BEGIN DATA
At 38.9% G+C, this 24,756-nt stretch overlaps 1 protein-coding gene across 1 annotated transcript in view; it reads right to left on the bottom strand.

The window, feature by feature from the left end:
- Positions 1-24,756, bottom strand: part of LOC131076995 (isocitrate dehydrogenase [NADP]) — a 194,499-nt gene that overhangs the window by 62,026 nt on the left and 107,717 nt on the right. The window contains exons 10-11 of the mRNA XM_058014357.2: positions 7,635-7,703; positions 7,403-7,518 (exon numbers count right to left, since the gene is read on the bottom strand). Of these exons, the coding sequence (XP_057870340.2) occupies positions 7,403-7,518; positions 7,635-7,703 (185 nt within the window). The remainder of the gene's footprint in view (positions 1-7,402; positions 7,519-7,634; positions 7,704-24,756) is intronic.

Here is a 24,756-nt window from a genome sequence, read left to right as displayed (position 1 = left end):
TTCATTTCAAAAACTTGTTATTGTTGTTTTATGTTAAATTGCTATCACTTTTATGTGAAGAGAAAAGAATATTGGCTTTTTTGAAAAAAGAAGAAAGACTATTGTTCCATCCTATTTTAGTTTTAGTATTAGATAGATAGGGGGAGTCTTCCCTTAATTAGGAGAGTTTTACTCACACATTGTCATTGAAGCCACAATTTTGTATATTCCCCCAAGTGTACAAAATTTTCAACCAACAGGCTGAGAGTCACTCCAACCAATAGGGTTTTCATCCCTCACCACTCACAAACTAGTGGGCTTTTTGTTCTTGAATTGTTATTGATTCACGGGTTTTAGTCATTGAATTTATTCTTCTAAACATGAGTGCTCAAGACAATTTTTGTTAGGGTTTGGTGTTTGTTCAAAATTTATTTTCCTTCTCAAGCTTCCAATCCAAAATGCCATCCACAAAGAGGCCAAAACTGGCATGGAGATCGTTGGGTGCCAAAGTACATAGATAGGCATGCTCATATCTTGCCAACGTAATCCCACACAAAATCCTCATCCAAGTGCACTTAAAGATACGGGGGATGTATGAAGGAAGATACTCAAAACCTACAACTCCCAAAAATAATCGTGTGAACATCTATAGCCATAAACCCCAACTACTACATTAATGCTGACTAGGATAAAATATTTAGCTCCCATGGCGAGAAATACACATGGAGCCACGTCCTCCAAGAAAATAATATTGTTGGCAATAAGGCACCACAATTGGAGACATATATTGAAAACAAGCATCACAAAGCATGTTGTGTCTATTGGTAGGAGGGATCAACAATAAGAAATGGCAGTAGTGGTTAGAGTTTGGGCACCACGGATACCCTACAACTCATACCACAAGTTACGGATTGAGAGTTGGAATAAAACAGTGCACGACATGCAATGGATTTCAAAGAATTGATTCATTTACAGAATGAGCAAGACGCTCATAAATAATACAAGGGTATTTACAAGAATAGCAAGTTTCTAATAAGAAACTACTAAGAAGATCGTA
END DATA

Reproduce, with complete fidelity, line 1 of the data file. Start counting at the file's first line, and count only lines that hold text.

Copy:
At 38.9% G+C, this 24,756-nt stretch overlaps 1 protein-coding gene across 1 annotated transcript in view; it reads right to left on the bottom strand.